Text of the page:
Every few months, something happens to reignite the discussion centered around the adage, “We have to work twice as hard.” Since we were freed of slavery, Black people have had to work twice as hard to get half as much -this is a reality we cannot escape. The Obamas have spoken about it. Olivia Pope’s father spoke about it. Each time it comes up, it ignites a firestorm of think pieces and personal accounts of having to burn the midnight oil at the firm while the other folks get to leave early to do lines of coke (or whatever it is people in these high power positions do).
The conversation is always valuable, as it is important to highlight gross disparities between White American lives and Black American lives. What if, at least every once and awhile, we allowed ourselves to challenge this long held reality? What if sometimes we allow ourselves to just…work?
Admittedly, I am a millennial with limited experience with working for the sake of working. So I definitely have limited experience working twice as hard for anything that doesn’t also align with something that is inherently fulfilling. But, for the brief moments that I attempted to work twice as hard during my civil engineering days straight out of college, I found myself working twice as hard for the favorable gaze of my boss (who, surprise surprise, was white). My days were no longer marked by marveling at principles of structural engineering taught in school applied in the real world. Instead, I’d be strategizing how to “get the right answer” at work and how to trick myself into happily working the overtime hours. None of these things had to do with asking myself if I even wanted to be there, or if I actually wanted to be an engineer at all. In retrospect, I spent my first year out of college working twice as hard, living half as much.
Maybe this speaks to a bigger challenge. We’ve made a lot of progress with such a long way to go (as Jessie Williams so eloquently reminded us), but what if we added “working as hard as possible to impress myself” to that list? Not just the job that sounds most distinguished, the job that pays the bills, or the job that affords the clean pair of Jordan’s you couldn’t afford in grade school. I’ve found that my best jobs have been the jobs where I’ve worked hard to impress myself. I’ve felt exponentially more valuable when I’ve burned the midnight oil pushing my own perceived limits, whether or not my boss observes this hard work and translates it into a “Good job, Jennifer!” or not. By shifting the focus from external praise to internal wonder, I feel empowered to work for myself.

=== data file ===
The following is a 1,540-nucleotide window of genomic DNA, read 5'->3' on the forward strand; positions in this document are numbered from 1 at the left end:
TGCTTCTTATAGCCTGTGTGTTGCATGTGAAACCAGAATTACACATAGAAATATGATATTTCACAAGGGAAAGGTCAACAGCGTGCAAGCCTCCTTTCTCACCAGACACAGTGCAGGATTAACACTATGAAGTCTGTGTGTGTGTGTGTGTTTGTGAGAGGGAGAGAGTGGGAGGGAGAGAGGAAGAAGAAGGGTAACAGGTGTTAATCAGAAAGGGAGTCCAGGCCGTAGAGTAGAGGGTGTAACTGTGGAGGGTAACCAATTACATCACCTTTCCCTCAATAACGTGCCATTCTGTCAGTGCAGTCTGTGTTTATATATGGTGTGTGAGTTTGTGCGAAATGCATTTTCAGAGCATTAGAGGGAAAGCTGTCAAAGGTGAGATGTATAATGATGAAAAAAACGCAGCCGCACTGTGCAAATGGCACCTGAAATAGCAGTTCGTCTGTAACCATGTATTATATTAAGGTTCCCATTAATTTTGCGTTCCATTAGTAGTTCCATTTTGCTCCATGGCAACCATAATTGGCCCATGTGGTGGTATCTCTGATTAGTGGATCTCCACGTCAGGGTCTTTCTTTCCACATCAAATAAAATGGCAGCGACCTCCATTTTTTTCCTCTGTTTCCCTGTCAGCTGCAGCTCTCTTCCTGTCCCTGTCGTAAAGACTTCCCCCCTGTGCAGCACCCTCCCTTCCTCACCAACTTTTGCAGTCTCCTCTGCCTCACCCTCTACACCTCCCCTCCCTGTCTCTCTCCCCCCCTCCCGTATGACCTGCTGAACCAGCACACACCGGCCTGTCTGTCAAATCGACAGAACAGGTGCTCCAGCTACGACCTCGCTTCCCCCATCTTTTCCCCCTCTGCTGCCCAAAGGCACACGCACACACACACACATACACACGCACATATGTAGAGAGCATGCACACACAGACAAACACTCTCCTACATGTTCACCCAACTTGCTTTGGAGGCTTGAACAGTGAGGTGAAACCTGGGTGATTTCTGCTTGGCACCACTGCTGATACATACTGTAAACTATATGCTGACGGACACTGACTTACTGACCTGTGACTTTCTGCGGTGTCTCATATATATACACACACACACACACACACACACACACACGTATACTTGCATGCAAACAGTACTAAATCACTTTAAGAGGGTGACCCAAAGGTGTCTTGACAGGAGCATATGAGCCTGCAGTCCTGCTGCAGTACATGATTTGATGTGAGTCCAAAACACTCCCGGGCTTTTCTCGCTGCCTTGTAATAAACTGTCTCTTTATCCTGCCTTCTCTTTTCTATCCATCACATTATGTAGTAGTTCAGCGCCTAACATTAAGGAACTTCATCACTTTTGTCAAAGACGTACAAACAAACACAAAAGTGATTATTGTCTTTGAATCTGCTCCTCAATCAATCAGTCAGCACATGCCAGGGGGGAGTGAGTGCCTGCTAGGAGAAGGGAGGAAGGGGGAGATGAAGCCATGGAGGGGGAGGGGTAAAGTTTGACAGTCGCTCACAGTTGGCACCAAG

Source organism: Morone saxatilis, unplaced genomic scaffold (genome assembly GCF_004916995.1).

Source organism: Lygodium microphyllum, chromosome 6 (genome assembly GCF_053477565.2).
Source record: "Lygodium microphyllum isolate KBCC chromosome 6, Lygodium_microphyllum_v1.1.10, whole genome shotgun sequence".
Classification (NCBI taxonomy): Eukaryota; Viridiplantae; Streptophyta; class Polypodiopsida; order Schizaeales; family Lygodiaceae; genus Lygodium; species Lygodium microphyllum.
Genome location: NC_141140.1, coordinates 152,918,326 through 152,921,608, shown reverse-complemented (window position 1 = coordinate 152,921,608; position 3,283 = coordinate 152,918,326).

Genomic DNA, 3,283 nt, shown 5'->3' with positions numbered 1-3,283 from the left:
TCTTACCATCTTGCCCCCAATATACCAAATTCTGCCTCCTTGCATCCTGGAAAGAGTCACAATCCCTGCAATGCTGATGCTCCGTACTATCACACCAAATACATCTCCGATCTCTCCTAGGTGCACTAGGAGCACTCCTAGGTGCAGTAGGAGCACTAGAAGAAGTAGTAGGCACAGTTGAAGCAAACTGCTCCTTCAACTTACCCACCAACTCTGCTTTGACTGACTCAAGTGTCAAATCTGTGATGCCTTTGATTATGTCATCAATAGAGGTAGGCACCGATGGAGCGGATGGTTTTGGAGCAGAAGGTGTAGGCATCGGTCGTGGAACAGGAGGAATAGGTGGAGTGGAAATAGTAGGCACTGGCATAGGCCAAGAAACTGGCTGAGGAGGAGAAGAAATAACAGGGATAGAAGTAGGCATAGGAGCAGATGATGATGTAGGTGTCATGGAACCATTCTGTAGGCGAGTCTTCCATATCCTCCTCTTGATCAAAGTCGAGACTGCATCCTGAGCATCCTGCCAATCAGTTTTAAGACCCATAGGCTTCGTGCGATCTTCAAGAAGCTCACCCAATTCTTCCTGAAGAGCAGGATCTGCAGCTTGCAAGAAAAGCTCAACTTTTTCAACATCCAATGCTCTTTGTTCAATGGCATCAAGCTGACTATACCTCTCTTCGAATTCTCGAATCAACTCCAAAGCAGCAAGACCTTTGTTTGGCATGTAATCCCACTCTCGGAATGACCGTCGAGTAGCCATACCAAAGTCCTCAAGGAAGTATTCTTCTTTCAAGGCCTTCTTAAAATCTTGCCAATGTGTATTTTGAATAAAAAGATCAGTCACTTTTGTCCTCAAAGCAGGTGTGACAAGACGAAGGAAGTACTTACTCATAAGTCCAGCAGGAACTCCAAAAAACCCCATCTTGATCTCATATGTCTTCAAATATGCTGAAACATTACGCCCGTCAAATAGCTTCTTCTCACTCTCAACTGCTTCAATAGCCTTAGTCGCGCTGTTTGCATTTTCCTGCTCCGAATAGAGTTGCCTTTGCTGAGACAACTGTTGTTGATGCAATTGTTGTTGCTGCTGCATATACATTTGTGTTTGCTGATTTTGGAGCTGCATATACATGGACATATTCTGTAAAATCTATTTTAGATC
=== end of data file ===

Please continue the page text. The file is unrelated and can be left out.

And guess what? Some days, I don’t feel like working half as hard and yet just for showing up, I fully expect to be paid for that day of blessing the office with my presence. These rare days aren’t out of laziness, but things we all experience: burnout, exhaustion, the latest death of a Black culture icon, etc. On these rare occasions, I don’t need my boss looking at me over his imitation art school glasses wondering why he’s not getting the 2-for-1 my skin color promised him. I cringe when I think of him scrolling through Twitter seeing everyone lament the realities of working twice as hard while I’m scrolling through Facebook. I want him to see my temporary inactivity through the same lens as he sees my white colleague’s inactivity. This is a tall order, but this is true freedom. I want the freedom to work, and the freedom to take a break from time to time.
I’m not advocating for a complete rebellion against work in the workplace. I’m also not suggesting that we totally ignore the very real, very disheartening data that shows we are disproportionately reprimanded and profiled in the workplace. I believe we deserve a break, a loosening of the reins, a moment to ask ourselves, are we working twice as hard for something we care half as much about? To ask if we’re impressing ourselves, or denying ourselves for the sake of impressing others. Unfortunately, it’s hard to find time to answer these questions when you’re busy working twice as hard.
Main image courtesy of our Art Director, Makeda Lane.